Review by Ian Keogh
Ann Nocenti’s writing of Daredevil was troublesome. Her ideas were generally good, and for most of her run, and almost exclusively in this collection, she had the benefit of the constantly improving John Romita Jr pencilling her material. Her plots meander, however, and are often overwrought.
There’s an astonishing progression in Romita Jr’s art during the course of this book. It covers roughly eighteen months over 1988 and 1989 and his pencils are almost always inked by Al Williamson, yet the difference in approach between the opening issue reprinted and the final one is immense. Romita Jr is stretching himself from his comfort zone. That opening issue is very well drawn in the style that had served him for a decade, strong storytelling always obvious, but the closing issue is moving far closer to what’s now considered his style. It would take a further decade to develop fully. There are some interesting quirks from the start. Romita Jr’s Kingpin possesses an elephantine bulk, and he draws an impressively disturbing dream sequence early on. Williamson inking Steve Ditko on a fill-in issue is also an appealing combination.
The lasting legacy of Nocenti’s Daredevil is the introduction of Typhoid Mary, who arrives in the second issue reprinted, although not yet fully formed. The dangerously unhinged attitude is there, as is the bipolar personality and rapacious sexual appetite, and she fascinates from the off, tempting Matt Murdock, frustrating the Kingpin, and over an ambitious storyline actually rendering Daredevil ineffective. Perhaps with better editing it would be more memorable, rather than strong in concept and lost in detail.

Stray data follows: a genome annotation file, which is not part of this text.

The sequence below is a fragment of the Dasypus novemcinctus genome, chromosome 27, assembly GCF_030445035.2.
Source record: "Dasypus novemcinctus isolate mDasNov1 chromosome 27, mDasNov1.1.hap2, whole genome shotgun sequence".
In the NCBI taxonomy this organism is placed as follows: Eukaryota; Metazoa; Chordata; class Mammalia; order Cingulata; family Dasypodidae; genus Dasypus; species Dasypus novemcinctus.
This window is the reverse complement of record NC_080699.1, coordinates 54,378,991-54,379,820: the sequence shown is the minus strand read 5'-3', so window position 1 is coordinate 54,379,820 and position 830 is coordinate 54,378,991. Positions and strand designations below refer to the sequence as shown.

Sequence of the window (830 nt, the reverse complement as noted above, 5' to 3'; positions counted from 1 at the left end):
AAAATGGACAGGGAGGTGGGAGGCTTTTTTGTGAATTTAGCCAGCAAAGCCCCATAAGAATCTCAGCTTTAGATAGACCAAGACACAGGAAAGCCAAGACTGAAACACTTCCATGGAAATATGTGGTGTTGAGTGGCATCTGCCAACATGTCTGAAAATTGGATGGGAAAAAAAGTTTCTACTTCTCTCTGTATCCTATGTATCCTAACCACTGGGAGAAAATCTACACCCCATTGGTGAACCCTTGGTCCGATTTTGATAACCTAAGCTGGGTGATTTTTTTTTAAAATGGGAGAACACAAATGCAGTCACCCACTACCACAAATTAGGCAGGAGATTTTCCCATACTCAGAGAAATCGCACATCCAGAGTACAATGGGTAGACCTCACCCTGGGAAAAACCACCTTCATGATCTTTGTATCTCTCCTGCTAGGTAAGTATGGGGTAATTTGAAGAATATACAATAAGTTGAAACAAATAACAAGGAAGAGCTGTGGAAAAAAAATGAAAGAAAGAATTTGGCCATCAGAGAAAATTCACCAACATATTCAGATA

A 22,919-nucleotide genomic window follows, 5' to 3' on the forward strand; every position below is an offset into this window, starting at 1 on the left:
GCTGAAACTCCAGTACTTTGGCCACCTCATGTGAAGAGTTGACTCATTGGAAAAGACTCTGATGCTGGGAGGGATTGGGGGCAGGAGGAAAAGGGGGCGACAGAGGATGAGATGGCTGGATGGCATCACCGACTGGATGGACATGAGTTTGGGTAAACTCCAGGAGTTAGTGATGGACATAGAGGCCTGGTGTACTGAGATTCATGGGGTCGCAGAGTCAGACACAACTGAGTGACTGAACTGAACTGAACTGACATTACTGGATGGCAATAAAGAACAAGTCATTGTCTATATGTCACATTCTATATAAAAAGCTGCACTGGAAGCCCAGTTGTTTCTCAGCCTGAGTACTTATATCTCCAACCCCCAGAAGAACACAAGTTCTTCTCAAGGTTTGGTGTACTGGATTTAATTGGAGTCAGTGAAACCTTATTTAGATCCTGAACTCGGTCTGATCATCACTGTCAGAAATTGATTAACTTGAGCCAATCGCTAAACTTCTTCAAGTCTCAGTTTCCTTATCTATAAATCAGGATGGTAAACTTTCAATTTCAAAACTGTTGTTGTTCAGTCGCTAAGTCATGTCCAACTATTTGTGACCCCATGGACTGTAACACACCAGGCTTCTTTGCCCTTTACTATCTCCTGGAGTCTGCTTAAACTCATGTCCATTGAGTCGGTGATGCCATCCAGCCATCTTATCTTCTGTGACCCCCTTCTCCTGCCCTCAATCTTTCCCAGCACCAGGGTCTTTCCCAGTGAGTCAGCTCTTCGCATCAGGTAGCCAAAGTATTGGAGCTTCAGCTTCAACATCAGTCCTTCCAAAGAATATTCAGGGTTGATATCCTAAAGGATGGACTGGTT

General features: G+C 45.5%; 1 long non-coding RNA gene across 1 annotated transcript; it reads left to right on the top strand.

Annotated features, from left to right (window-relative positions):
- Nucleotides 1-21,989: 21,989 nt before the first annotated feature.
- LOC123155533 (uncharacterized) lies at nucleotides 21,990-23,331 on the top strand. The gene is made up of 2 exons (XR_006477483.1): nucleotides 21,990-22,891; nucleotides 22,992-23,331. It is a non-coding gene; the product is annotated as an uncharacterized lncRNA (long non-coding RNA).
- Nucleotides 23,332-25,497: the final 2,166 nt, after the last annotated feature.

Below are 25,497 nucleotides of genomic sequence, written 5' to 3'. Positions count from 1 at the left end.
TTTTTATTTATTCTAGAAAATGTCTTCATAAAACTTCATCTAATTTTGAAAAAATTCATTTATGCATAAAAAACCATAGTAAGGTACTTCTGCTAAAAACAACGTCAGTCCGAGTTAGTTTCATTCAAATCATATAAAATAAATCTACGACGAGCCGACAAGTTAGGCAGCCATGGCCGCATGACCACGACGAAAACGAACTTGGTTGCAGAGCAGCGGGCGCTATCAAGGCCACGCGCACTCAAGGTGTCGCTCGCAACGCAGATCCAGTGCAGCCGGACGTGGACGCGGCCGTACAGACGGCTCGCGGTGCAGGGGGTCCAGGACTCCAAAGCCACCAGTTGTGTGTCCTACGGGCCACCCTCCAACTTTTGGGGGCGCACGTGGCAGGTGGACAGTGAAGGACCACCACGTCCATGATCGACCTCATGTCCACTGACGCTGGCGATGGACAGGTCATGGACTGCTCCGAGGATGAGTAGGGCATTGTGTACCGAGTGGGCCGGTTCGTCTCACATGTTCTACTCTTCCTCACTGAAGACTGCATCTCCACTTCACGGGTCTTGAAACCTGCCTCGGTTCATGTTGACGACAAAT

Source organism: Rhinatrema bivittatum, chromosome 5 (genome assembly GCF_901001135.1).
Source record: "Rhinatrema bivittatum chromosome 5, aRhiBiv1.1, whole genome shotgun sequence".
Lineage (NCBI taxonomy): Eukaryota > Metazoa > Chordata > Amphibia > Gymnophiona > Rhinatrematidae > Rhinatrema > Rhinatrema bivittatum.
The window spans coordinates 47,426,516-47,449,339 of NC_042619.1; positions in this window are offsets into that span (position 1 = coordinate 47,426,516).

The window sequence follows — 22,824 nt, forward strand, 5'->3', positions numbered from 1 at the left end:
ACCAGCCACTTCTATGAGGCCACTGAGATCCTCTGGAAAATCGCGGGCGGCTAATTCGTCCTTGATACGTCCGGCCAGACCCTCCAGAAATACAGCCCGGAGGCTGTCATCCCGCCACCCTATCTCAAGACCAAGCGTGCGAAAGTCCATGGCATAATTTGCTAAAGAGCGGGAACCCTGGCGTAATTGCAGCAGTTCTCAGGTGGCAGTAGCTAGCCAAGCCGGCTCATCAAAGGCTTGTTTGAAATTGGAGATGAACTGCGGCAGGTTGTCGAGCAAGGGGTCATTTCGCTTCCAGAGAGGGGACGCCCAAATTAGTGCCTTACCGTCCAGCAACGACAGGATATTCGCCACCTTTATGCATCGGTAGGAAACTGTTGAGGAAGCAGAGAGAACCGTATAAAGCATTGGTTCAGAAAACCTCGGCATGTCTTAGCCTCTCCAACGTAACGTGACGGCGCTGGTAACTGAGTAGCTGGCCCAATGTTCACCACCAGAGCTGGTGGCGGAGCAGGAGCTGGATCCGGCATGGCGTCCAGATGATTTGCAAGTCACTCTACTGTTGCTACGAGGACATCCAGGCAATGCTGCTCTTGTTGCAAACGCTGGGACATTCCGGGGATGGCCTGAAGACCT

A sense of social justice runs through this material. Daredevil and his alter ego Matt Murdock establish ties to New York’s rundown and neglected Hell’s Kitchen, now the gentrified Clinton, and contemporary problems such as garbage strikes are highlighted. What also works well is the use of neglected children as a viewpoint, and sometimes the whole gels, such as an issue where Daredevil is missing, making two points effectively, if brutally. Working against that is constant hand-wringing. Furthermore, the internal voice Nocenti supplies for Daredevil/Murdock isn’t ever smooth, and the Kingpin is contrary and almost caricatured in places. We don’t think the way we speak, but this Daredevil often contemplates in explanations. It’s highlighted by a crossover with the Punisher written by Mike Baron, which is no gem, but Baron’s internal dialogue for the Punisher is far more natural.
Issues that stray from the moralising generally work better due to the diminished dialogue, but the second half of the book strays into unwelcome territory. Much of the material ties-in with a crossover in which New York is invaded by demons. The welcome aspect is that it offers Romita Jr the opportunity for some fantastically demented visuals, channelling Bill Sienkiewicz, and a compellingly creepy redesign of Mephisto. The following issues of Daredevil as itinerant loner in “who was that masked man?” territory remove him from his environment, and are weaker for it.
Nocenti is an ambitious writer, which is more welcome than a complacent one, but all too often lacks focus, which means the fine moments in this collection are outweighed by those falling wide of the mark. The material focussing on Typhoid Mary was previously available in a collection conveniently titled Typhoid Mary, but the remainder has never been reprinted as a graphic novel.